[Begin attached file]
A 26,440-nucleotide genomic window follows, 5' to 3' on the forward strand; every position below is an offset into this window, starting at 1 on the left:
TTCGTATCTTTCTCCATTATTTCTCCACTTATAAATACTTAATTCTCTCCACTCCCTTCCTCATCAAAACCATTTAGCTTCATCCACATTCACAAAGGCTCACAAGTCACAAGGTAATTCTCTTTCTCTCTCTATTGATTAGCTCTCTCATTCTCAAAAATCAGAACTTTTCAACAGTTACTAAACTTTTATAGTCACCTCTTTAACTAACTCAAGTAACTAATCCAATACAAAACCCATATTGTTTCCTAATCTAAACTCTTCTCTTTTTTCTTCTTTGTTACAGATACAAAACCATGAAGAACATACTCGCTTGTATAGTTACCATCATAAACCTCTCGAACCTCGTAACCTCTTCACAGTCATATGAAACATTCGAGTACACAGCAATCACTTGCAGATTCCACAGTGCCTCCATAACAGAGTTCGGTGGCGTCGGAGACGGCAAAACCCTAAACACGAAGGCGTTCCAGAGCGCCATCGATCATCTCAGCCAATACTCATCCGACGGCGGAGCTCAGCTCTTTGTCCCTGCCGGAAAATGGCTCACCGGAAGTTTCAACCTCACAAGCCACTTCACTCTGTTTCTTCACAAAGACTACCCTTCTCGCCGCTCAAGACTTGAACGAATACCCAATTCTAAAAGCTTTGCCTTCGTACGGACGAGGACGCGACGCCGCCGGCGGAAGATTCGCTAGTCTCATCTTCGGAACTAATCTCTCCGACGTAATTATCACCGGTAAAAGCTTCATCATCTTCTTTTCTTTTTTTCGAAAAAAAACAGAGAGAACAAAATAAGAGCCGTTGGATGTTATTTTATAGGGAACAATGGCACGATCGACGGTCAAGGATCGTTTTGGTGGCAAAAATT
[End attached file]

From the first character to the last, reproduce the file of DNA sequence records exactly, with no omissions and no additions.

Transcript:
A 26,440-nucleotide genomic window follows, 5' to 3' on the forward strand; every position below is an offset into this window, starting at 1 on the left:
TTCGTATCTTTCTCCATTATTTCTCCACTTATAAATACTTAATTCTCTCCACTCCCTTCCTCATCAAAACCATTTAGCTTCATCCACATTCACAAAGGCTCACAAGTCACAAGGTAATTCTCTTTCTCTCTCTATTGATTAGCTCTCTCATTCTCAAAAATCAGAACTTTTCAACAGTTACTAAACTTTTATAGTCACCTCTTTAACTAACTCAAGTAACTAATCCAATACAAAACCCATATTGTTTCCTAATCTAAACTCTTCTCTTTTTTCTTCTTTGTTACAGATACAAAACCATGAAGAACATACTCGCTTGTATAGTTACCATCATAAACCTCTCGAACCTCGTAACCTCTTCACAGTCATATGAAACATTCGAGTACACAGCAATCACTTGCAGATTCCACAGTGCCTCCATAACAGAGTTCGGTGGCGTCGGAGACGGCAAAACCCTAAACACGAAGGCGTTCCAGAGCGCCATCGATCATCTCAGCCAATACTCATCCGACGGCGGAGCTCAGCTCTTTGTCCCTGCCGGAAAATGGCTCACCGGAAGTTTCAACCTCACAAGCCACTTCACTCTGTTTCTTCACAAAGACTACCCTTCTCGCCGCTCAAGACTTGAACGAATACCCAATTCTAAAAGCTTTGCCTTCGTACGGACGAGGACGCGACGCCGCCGGCGGAAGATTCGCTAGTCTCATCTTCGGAACTAATCTCTCCGACGTAATTATCACCGGTAAAAGCTTCATCATCTTCTTTTCTTTTTTTCGAAAAAAAACAGAGAGAACAAAATAAGAGCCGTTGGATGTTATTTTATAGGGAACAATGGCACGATCGACGGTCAAGGATCGTTTTGGTGGCAAAAATT